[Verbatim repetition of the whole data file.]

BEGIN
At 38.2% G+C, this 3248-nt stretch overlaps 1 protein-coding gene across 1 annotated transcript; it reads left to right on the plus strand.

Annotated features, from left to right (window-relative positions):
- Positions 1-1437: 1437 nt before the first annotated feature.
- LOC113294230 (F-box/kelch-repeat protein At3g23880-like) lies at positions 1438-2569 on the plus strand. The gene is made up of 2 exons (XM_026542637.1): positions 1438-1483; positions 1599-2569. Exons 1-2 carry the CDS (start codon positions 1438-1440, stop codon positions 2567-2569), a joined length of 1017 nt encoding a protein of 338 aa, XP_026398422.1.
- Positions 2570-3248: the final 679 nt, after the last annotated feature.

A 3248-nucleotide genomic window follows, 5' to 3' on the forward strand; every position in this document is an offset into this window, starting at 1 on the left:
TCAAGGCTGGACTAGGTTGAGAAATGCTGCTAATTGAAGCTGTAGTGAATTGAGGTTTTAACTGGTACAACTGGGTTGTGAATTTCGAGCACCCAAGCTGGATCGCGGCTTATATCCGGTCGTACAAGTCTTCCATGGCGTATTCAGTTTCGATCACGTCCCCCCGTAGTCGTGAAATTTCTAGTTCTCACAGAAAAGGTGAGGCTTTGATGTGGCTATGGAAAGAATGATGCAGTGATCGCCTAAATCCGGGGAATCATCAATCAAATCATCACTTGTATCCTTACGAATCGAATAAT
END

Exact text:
At 38.2% G+C, this 3248-nt stretch overlaps 1 protein-coding gene across 1 annotated transcript; it reads left to right on the plus strand.

Annotated features, from left to right (window-relative positions):
- Positions 1-1437: 1437 nt before the first annotated feature.
- LOC113294230 (F-box/kelch-repeat protein At3g23880-like) lies at positions 1438-2569 on the plus strand. The gene is made up of 2 exons (XM_026542637.1): positions 1438-1483; positions 1599-2569. Exons 1-2 carry the CDS (start codon positions 1438-1440, stop codon positions 2567-2569), a joined length of 1017 nt encoding a protein of 338 aa, XP_026398422.1.
- Positions 2570-3248: the final 679 nt, after the last annotated feature.

A 3248-nucleotide genomic window follows, 5' to 3' on the forward strand; every position in this document is an offset into this window, starting at 1 on the left:
TCAAGGCTGGACTAGGTTGAGAAATGCTGCTAATTGAAGCTGTAGTGAATTGAGGTTTTAACTGGTACAACTGGGTTGTGAATTTCGAGCACCCAAGCTGGATCGCGGCTTATATCCGGTCGTACAAGTCTTCCATGGCGTATTCAGTTTCGATCACGTCCCCCCGTAGTCGTGAAATTTCTAGTTCTCACAGAAAAGGTGAGGCTTTGATGTGGCTATGGAAAGAATGATGCAGTGATCGCCTAAATCCGGGGAATCATCAATCAAATCATCACTTGTATCCTTACGAATCGAATAAT